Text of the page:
We like to thank V. Kubáň for literature and determination of Buprestidae, T. Rybárik for comments, J. Pelikán for determination of Chrysomelidae, A. A. Zaitsev for determination of larvae, Jar. Jelínek and M. Mikát for some beetle observations, L. Bureš and L. Šafářová for data of some vascular plants, V. Lemberk for data of some vertebrates, M. Boukal for assistance in terrain, K. Chobot for literature and O. Zicha helped with interactive mapping.
Platydema violaceum a Mycetophagus fulvicollis jsou nápadní a dobře poznatelní brouci, kteří by mohli patřit mezi deštníkové druhy pro ochranu přírodě blízkých stanovišť s množstvím mrtvého dřeva. Oba druhy jsou uvedeny v červeném seznamu ČR jako ohrožené, a jsou také na červených seznamech většiny Evropských zemí. Kromě toho byla na stanovištích a v jejich nejbližším okolí zaznamenána vysoká druhová pestrost dalších ohrožených druhů organismů.
P. violaceum se vyskytuje většinou v lužních lesích teplejších oblastí a v jejich nejbližším okolí. My jsme nalezli tento druh v nekontinuálních porostech na lužních stanovištích s množstvím mrtvého dřeva v lokalitách, které jsou součástí území, ve kterém se zachovala místa šetrně obhospodařovaná. Ve střední Evropě jsou již jen zbytky málo narušených lužních stanovišť. Okolí řeky Loučné se vyznačuje relativní zachovalostí krajinného rázu a druhovou bohatostí fauny a flóry. Vyskytují se zde i četné výsadby hybridních topolů, které jsou zdrojem velkého množství mrtvého dřeva. Stále se zde vyskytuje řada původních druhů dřevin.
M. fulvicollis je uváděn jako relikt málo narušených lesních stanovišť. My jsme tento druh nalezli v kontinuálním zbytku remízovitého charakteru. S velkou pravděpodobností jde o zbytek porostu, který byl dříve pasen dobytkem a místy vypálen požárem z blízké železnice. Zajímavá byla početnost dospělců v poměrně malém březovém pahýlu.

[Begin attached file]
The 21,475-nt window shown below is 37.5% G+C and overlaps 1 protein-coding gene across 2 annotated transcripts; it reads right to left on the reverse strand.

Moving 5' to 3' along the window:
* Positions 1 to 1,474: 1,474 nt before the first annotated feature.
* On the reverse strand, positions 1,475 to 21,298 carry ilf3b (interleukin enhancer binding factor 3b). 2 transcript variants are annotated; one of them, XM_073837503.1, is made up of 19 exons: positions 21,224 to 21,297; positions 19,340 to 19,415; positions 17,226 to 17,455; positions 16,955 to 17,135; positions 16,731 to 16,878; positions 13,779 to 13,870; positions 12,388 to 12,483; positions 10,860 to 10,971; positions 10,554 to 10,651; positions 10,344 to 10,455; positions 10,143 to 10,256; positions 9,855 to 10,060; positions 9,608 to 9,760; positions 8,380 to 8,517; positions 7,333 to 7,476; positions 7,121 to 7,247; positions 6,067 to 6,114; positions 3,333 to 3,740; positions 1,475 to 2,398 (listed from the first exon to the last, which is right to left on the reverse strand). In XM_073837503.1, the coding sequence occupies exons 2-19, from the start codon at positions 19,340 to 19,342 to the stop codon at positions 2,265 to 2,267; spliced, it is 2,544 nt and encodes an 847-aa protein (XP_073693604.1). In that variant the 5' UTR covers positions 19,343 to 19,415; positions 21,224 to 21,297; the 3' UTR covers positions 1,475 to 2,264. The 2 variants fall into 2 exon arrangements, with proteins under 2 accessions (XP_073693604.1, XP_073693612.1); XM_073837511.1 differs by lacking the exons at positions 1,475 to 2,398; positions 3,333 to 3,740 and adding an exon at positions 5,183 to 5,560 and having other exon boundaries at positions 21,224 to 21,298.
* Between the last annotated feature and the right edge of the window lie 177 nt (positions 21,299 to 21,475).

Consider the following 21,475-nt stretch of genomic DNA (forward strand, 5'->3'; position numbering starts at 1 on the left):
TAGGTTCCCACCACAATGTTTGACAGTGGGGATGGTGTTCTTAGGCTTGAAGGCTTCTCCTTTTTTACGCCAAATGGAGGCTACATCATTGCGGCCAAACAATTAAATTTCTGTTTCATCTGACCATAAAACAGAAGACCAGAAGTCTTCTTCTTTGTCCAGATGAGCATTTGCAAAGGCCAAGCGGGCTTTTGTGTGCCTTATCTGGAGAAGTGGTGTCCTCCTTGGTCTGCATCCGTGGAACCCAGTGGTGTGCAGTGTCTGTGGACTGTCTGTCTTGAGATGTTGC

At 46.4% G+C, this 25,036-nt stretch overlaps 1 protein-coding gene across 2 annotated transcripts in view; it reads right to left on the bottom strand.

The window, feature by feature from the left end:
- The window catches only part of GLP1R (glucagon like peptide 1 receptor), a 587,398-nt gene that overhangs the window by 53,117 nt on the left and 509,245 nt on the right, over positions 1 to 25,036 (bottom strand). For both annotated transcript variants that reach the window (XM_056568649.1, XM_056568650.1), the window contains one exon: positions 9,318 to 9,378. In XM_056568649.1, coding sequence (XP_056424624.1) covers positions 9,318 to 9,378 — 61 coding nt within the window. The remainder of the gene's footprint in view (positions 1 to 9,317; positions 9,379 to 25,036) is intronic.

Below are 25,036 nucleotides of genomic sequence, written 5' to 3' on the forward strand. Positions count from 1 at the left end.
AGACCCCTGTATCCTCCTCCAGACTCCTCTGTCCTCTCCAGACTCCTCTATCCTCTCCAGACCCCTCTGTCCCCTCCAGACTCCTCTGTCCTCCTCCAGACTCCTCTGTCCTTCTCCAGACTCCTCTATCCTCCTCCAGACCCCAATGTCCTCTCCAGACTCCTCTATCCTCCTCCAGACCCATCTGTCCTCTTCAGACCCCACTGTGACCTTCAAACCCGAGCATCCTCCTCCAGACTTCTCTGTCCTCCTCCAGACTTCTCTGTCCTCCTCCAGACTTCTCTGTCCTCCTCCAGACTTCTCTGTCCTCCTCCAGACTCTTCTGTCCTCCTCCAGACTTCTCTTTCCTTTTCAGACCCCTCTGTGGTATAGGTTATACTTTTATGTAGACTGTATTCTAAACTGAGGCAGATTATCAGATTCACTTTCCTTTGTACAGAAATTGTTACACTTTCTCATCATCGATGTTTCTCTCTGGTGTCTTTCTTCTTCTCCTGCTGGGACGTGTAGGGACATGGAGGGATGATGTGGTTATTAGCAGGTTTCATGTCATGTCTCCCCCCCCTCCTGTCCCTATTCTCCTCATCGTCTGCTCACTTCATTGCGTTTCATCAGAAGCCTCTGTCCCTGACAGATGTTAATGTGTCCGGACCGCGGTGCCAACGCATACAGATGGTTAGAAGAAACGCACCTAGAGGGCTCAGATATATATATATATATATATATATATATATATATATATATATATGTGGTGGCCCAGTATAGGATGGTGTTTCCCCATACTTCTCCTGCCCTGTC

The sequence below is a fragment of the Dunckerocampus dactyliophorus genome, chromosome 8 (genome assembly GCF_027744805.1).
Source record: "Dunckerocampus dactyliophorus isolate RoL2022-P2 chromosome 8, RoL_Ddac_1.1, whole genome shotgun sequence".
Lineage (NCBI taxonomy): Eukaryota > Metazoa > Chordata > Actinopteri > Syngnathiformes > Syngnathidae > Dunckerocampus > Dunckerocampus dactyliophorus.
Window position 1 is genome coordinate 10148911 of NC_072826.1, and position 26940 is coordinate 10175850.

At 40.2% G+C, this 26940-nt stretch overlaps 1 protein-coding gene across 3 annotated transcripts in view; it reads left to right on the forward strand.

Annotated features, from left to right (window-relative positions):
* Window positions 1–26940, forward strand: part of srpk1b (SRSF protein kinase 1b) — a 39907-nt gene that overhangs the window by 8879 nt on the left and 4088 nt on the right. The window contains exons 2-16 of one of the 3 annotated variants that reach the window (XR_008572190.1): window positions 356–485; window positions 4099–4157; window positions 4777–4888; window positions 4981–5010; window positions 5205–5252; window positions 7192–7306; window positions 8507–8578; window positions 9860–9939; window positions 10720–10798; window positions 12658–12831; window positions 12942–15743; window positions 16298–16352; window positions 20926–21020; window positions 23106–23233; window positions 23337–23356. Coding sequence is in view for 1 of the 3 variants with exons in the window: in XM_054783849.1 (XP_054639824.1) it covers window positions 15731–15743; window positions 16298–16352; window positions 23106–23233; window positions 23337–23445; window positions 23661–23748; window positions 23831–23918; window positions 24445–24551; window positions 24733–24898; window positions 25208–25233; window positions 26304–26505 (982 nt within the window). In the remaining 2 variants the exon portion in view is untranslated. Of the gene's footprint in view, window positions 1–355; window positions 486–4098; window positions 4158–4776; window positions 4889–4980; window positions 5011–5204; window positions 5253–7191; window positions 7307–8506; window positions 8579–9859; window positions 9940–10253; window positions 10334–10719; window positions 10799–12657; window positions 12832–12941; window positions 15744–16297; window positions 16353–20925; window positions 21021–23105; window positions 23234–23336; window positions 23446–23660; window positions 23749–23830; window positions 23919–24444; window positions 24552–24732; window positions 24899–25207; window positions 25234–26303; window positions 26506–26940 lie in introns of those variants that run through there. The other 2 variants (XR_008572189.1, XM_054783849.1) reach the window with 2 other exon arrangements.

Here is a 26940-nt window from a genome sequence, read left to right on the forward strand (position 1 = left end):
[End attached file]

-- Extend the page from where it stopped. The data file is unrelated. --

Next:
Studované lokality jsou v současné době vážně ohroženy stavbou rychlostní silnice a jejich přivaděčů, a také protipovodňovými opatřeními. Zřejmě nevyhnutelný je v budoucnu zánik velmi cenných přírodních lokalit.
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Adult of Mycetophagus fulvicollis.
A birch snag – microhabitat of Mycetophagus fulvicollis.
The swamps of Sruby is an area of meadows, shrubs, former pastures, swamps and
forest remnant near great complex of east bohemian forests.
An interior of forest remnant with swamp and dead wood.
Western part of swamps in the winter.
Quantities of dead wood with dead fruiting bodies of fungi provide habitat for many
Adult of Platydema violaceum (author S. Krejčík, www.meloidae.com).
Dead poplar stem – microhabitat of Platydema violaceum.
Meandered river Loučná provides large scale of habitats.
In surrounding of Loučná is still presented pasture of horses and cows.
Dead wood of poplar hybrids simulate vanishing microhabitats of soft-wooded and